Citizenship Of The Family
In the world of today, there is relentless messaging delivered around what constitutes a good family, a good parent, a good sibling, or a good human being. These messages are often delivered through the windows of our lives that we open up through social media. Comparing our lives to others has become second nature; we have become so hell-bent on portraying all that is "good" that we have somehow forgotten to actually be the good we so badly hope others perceive us to be.
With more hours spent working and fewer hours spent dedicated to the family, there is an unspoken devaluation of the importance of family. Essentially, families get lost in the chaos of modern life. We are exhausted, overworked, and still feel the need to pretend that we just aren't those things. We borrow time and energy from home life to fulfill work needs and sacrifice family time for productivity. This behaviour creates fatigue which in turn yields burn out - often nursed at the expense of the family. We start to do what is easier when it comes to our kids rather than what we know would be most beneficial.
Now more than ever is the time to start investing in your family. Family is a microcosm of the community and success outside of the home begins with success inside of the home. Family is the place to begin the vital process of socialization; to create a system of structure and expectation that you would be proud of your kids replicating in public. Family is the first lesson in relationship norms and how others should be treated. It is unfair to assume that your children can act a certain way inside the house but can't or won't behave that way outside of the home.
Being a part of a family is a privilege and, just like being a part of a community, there are a set of rules and responsibilities that should be followed within the house. These rules can and should be established within each household based on what works for the family and the age of your children. The point is that there is a level of respect, there are rules to be followed, and there are consequences that occur if there is no follow-through. Like in society at large, within the family, it is important to teach our kids that what we do is for the greater good of everyone. We do what is best for the most amount of people in spite of your individual convictions. Giving kids a free-pass in the house creates a sense of entitlement; this belief that all that we have is a given regardless of the way we behave.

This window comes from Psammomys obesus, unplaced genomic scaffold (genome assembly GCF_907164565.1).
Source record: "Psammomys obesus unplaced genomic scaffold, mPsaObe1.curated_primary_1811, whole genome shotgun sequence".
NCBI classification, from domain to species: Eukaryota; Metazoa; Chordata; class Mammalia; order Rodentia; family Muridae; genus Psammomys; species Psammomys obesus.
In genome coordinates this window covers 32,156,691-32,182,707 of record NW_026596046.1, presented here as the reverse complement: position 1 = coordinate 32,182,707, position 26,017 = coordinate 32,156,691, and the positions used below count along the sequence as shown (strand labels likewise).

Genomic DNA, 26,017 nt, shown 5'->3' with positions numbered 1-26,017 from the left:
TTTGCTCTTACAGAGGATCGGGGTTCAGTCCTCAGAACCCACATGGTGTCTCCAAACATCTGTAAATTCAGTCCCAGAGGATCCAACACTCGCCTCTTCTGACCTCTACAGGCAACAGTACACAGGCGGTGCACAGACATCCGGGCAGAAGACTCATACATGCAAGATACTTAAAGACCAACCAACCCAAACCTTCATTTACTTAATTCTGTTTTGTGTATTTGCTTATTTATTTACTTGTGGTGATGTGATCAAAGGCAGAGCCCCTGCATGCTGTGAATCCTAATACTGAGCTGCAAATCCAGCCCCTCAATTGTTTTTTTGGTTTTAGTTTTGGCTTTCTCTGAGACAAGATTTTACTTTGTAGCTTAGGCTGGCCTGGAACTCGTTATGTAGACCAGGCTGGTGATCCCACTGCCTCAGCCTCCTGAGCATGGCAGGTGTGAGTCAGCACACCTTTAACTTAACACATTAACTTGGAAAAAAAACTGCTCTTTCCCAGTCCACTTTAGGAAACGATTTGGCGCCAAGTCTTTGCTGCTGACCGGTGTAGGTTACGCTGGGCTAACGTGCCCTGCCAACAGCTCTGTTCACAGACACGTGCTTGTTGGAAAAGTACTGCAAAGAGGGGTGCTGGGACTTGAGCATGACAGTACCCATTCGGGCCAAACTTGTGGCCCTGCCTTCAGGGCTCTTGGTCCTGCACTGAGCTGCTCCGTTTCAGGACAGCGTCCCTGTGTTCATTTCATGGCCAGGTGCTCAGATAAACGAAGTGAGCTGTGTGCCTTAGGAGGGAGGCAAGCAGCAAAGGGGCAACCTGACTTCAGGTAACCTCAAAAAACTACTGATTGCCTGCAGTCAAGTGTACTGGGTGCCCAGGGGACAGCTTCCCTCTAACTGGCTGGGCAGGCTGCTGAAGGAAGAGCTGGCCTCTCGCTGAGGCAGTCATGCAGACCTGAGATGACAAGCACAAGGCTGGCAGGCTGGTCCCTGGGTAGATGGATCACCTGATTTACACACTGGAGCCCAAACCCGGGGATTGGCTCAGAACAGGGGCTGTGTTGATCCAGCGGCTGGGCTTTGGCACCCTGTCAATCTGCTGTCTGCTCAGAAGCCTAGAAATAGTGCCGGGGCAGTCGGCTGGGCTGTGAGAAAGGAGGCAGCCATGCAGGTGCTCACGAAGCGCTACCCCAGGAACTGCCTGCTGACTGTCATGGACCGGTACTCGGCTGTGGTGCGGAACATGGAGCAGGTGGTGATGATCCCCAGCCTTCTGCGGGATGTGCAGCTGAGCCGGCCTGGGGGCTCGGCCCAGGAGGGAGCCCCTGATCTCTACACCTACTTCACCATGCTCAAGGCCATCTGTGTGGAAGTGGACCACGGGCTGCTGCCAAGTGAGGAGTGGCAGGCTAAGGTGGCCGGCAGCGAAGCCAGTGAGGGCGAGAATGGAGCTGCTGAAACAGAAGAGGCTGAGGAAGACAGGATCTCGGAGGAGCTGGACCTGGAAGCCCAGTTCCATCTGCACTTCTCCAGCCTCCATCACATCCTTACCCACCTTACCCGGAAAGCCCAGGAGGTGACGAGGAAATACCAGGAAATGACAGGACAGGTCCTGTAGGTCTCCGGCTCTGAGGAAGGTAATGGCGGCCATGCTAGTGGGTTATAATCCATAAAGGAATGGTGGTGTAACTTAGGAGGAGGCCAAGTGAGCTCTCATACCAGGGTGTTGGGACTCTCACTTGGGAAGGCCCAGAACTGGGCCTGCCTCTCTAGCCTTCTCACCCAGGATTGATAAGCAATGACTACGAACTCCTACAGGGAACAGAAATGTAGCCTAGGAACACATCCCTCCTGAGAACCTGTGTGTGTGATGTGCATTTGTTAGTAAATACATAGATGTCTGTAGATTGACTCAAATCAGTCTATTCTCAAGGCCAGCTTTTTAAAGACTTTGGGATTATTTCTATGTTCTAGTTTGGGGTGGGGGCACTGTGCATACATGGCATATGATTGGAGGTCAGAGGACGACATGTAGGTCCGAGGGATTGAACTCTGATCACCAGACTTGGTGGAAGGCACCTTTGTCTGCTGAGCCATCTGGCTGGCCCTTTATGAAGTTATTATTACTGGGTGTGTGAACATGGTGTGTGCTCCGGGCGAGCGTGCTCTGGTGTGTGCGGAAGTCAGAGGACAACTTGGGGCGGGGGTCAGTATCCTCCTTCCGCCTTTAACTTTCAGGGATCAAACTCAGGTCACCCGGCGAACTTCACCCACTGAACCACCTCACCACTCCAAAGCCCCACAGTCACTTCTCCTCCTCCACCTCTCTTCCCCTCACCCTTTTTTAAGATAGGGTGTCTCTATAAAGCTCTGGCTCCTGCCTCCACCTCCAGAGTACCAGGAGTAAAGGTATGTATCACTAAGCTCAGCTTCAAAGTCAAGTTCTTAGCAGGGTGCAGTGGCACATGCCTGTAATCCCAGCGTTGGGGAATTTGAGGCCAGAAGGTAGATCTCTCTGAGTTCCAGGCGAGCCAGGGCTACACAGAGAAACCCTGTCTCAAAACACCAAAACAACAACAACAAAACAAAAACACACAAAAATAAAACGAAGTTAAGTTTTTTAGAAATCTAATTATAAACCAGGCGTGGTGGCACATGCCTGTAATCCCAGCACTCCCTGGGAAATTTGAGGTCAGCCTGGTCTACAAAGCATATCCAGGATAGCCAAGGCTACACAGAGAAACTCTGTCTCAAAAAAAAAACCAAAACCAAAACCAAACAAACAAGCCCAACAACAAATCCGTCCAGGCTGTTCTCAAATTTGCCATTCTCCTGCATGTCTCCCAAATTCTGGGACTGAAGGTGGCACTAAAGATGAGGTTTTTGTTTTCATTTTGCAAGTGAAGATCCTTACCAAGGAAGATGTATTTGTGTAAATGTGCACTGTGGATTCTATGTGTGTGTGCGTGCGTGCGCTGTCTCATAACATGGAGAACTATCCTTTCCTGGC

Do I think that everyone should quit their jobs or cut their work hours? Absolutely not. That is not a practical thing to expect and quite frankly isn't what everyone wants. Instead, make dedicated family time a priority. Create rules that become the pillars of your family life. From the simplest acts of common courtesy (e.g., flushing the toilet or looking at people in the eye when you speak) to the expected behaviours (e.g., cleaning up after yourself or packing your own school lunches), model appropriate behaviour and enforce the rules that will constitute the values of your family. It isn't enough to tell your children to be kind, ask them to say sorry, or verbalize what is acceptable behaviour. We have to show our kids every day what is and isn't tolerated within the family and thus, within society no matter where their journey leads them. Children are much smarter than we give them credit for and will take every square inch of space we give to them. They know what they can get away with making it vital that there are no free passes.
After all, the individuals you walk with through life, from the very beginning to the bitter end, are your family members. It can't hurt fostering those relationships and creating an environment that promotes mutual respect.